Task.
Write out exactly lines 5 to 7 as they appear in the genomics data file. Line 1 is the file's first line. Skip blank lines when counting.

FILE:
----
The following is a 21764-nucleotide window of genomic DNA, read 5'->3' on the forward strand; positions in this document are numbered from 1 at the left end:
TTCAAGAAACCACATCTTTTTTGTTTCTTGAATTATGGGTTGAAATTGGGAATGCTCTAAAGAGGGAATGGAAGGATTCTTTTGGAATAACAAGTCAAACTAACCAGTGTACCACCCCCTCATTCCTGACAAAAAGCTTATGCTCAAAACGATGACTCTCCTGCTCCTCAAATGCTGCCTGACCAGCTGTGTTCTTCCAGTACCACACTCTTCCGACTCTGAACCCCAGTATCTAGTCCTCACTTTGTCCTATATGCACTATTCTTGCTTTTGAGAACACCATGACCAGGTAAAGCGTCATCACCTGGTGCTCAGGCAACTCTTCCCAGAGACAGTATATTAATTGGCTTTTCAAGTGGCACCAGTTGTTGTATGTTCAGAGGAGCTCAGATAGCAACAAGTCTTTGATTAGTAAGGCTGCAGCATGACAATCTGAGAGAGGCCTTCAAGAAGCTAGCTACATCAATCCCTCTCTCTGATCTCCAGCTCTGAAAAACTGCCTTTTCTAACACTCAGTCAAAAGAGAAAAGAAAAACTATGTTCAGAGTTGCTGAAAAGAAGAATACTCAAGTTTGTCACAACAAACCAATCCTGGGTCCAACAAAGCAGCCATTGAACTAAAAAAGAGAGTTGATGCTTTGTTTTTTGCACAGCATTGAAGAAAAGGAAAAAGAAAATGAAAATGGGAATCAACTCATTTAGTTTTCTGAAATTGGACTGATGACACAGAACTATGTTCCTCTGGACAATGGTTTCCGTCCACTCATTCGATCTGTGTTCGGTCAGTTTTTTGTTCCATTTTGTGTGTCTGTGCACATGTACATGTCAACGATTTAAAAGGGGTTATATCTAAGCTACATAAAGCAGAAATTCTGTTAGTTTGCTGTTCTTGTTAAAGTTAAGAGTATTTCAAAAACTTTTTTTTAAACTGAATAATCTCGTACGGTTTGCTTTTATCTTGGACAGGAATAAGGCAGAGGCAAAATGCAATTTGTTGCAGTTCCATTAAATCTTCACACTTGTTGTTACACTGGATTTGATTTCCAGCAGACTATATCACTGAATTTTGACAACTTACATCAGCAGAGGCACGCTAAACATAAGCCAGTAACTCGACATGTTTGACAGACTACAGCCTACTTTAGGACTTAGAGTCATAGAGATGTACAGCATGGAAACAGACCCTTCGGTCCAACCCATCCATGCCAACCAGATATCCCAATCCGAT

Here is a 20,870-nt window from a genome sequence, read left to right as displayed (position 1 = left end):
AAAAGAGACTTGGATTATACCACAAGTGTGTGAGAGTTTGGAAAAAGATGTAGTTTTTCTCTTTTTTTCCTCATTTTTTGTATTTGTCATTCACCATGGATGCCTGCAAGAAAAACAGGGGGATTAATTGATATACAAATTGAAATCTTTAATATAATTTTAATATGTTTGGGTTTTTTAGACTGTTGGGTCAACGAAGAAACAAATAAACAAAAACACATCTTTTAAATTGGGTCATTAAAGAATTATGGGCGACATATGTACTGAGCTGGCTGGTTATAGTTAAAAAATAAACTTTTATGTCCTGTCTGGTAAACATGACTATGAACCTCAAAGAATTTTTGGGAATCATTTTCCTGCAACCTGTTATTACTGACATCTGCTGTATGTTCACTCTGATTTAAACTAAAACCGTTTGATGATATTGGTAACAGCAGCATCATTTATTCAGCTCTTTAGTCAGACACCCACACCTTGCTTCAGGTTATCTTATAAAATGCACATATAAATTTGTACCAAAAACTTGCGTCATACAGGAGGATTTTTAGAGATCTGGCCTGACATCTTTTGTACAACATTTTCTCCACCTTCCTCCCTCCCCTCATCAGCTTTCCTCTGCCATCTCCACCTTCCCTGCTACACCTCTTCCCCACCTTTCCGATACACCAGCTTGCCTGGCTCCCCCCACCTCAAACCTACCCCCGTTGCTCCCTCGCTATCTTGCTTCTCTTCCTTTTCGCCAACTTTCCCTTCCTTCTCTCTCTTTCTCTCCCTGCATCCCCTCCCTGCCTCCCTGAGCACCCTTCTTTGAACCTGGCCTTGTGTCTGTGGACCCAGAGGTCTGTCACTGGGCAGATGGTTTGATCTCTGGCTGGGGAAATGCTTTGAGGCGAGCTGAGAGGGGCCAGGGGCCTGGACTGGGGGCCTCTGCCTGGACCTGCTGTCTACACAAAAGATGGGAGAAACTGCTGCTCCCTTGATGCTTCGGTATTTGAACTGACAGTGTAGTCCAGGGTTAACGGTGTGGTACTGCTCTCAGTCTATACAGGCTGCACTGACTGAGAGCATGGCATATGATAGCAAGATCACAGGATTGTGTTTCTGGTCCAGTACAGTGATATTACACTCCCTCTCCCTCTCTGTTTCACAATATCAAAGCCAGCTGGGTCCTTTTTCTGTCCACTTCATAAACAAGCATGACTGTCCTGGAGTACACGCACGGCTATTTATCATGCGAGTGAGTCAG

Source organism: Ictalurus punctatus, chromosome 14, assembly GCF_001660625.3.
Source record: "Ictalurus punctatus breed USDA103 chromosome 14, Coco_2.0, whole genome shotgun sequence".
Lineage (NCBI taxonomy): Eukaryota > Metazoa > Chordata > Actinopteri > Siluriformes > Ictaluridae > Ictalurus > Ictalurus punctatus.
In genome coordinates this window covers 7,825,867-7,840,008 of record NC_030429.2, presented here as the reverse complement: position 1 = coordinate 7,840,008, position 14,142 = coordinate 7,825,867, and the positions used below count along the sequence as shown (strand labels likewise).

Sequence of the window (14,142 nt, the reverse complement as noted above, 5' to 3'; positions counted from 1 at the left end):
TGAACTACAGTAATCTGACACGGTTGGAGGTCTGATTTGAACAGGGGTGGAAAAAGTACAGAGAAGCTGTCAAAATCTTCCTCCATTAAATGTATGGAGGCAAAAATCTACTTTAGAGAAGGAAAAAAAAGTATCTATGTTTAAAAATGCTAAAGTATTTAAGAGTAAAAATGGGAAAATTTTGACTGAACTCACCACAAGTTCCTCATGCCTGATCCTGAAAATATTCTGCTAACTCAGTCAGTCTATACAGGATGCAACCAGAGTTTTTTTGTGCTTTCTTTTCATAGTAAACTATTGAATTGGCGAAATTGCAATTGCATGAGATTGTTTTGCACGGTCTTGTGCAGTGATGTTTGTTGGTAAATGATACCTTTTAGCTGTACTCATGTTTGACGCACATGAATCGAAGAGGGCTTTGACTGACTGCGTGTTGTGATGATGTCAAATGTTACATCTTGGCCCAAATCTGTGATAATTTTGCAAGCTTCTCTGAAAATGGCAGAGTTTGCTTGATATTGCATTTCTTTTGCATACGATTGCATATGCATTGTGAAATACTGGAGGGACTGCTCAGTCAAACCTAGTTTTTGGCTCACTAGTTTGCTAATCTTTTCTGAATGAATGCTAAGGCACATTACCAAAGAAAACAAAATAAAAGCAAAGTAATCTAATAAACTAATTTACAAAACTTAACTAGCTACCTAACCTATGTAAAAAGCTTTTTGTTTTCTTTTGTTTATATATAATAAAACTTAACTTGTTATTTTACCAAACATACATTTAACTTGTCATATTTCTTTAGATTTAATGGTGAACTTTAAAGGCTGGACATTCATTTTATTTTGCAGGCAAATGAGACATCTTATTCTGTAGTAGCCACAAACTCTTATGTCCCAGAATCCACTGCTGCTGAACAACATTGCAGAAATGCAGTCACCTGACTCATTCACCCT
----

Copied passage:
Source organism: Ictalurus punctatus, chromosome 14, assembly GCF_001660625.3.
Source record: "Ictalurus punctatus breed USDA103 chromosome 14, Coco_2.0, whole genome shotgun sequence".
Lineage (NCBI taxonomy): Eukaryota > Metazoa > Chordata > Actinopteri > Siluriformes > Ictaluridae > Ictalurus > Ictalurus punctatus.